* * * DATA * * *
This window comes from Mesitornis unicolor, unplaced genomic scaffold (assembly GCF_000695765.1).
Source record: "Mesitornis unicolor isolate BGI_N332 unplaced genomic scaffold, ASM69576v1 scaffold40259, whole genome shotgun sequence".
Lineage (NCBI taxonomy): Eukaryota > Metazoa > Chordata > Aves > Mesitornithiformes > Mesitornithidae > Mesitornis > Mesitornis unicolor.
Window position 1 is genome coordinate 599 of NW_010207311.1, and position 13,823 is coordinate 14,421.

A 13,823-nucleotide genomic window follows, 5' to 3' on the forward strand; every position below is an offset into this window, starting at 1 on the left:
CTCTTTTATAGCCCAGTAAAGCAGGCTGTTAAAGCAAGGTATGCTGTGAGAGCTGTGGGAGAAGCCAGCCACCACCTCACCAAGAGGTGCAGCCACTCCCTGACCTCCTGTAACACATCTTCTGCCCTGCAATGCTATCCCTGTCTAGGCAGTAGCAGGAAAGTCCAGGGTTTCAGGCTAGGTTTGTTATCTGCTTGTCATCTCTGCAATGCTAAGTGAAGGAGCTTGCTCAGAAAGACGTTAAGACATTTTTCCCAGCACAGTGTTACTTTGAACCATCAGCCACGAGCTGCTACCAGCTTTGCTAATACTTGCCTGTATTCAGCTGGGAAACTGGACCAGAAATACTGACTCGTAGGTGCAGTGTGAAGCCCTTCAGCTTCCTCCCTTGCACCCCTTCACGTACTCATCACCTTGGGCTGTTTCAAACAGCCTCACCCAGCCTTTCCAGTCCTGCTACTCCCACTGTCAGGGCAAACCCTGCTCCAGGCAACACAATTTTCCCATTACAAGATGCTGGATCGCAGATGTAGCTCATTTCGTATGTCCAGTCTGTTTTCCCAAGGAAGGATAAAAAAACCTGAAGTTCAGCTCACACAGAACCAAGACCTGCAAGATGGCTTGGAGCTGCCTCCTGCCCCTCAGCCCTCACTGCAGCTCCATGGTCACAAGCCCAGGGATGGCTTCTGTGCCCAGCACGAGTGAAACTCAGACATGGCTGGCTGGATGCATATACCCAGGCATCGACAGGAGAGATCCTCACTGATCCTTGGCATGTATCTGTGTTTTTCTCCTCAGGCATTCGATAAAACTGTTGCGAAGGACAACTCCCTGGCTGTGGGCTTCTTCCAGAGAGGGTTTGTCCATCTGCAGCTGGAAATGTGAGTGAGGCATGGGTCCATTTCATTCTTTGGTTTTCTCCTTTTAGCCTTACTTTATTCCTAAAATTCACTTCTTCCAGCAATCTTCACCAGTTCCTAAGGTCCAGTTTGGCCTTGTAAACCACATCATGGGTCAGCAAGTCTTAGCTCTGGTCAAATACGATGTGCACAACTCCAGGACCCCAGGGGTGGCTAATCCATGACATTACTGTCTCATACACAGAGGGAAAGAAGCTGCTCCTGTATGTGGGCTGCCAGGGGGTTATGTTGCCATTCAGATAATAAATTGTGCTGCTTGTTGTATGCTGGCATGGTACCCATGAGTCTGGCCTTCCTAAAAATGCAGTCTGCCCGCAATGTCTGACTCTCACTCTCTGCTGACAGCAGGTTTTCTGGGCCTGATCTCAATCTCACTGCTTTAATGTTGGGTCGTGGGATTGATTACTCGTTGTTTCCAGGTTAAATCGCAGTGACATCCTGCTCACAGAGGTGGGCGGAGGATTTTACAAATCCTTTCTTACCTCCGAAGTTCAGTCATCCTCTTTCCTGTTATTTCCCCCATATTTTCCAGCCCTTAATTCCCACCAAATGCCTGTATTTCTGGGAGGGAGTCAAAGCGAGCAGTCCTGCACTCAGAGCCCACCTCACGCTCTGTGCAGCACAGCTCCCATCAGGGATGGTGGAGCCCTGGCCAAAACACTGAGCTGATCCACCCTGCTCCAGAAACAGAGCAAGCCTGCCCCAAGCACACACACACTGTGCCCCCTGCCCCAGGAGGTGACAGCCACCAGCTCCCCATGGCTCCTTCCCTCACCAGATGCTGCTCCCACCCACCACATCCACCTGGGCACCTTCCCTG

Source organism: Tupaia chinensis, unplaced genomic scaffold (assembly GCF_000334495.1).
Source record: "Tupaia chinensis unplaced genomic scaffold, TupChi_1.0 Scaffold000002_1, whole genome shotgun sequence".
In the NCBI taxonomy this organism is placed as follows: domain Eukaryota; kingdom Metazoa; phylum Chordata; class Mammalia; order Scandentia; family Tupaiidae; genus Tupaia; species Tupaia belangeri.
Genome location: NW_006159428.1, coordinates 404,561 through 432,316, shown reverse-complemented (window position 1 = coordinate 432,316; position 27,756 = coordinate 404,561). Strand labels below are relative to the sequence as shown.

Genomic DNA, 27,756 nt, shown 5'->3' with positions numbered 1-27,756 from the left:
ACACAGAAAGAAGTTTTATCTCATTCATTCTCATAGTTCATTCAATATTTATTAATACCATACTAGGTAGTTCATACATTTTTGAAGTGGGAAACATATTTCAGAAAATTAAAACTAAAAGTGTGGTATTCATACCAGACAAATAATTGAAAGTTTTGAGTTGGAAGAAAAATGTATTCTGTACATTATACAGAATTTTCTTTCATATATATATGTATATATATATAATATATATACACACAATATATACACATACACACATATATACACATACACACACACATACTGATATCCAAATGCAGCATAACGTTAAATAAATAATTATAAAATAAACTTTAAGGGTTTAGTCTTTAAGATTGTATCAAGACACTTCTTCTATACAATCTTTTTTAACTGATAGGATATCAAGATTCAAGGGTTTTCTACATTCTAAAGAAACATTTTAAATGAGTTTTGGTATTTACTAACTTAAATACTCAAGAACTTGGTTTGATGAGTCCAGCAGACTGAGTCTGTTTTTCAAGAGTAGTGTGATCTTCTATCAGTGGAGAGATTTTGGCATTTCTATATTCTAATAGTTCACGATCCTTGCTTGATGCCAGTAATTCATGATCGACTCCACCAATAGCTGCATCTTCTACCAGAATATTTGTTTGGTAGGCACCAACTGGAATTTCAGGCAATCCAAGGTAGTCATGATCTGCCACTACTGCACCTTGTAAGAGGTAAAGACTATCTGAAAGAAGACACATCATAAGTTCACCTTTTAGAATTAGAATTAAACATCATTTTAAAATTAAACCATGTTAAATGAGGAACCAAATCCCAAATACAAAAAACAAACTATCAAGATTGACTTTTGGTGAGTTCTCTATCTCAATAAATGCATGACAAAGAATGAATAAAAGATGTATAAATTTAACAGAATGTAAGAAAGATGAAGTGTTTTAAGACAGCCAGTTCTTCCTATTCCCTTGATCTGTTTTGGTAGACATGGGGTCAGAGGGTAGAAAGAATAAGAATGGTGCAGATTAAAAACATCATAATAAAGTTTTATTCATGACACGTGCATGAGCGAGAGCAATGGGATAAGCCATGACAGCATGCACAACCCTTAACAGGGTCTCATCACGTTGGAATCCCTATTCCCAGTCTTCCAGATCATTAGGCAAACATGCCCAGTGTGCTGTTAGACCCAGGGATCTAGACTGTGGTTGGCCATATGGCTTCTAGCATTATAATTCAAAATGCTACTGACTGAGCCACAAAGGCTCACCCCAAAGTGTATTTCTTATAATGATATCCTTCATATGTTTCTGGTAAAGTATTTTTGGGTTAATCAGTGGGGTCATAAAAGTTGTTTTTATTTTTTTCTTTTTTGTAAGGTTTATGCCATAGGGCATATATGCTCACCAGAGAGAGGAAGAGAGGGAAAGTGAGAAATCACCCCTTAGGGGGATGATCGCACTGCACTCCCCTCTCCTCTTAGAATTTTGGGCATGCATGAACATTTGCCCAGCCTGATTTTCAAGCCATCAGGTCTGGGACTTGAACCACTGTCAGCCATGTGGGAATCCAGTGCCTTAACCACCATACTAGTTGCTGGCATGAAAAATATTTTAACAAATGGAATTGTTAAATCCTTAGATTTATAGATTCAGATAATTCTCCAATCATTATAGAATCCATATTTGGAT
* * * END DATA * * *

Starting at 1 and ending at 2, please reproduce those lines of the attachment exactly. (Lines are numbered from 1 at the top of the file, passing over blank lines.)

This window comes from Mesitornis unicolor, unplaced genomic scaffold (assembly GCF_000695765.1).
Source record: "Mesitornis unicolor isolate BGI_N332 unplaced genomic scaffold, ASM69576v1 scaffold40259, whole genome shotgun sequence".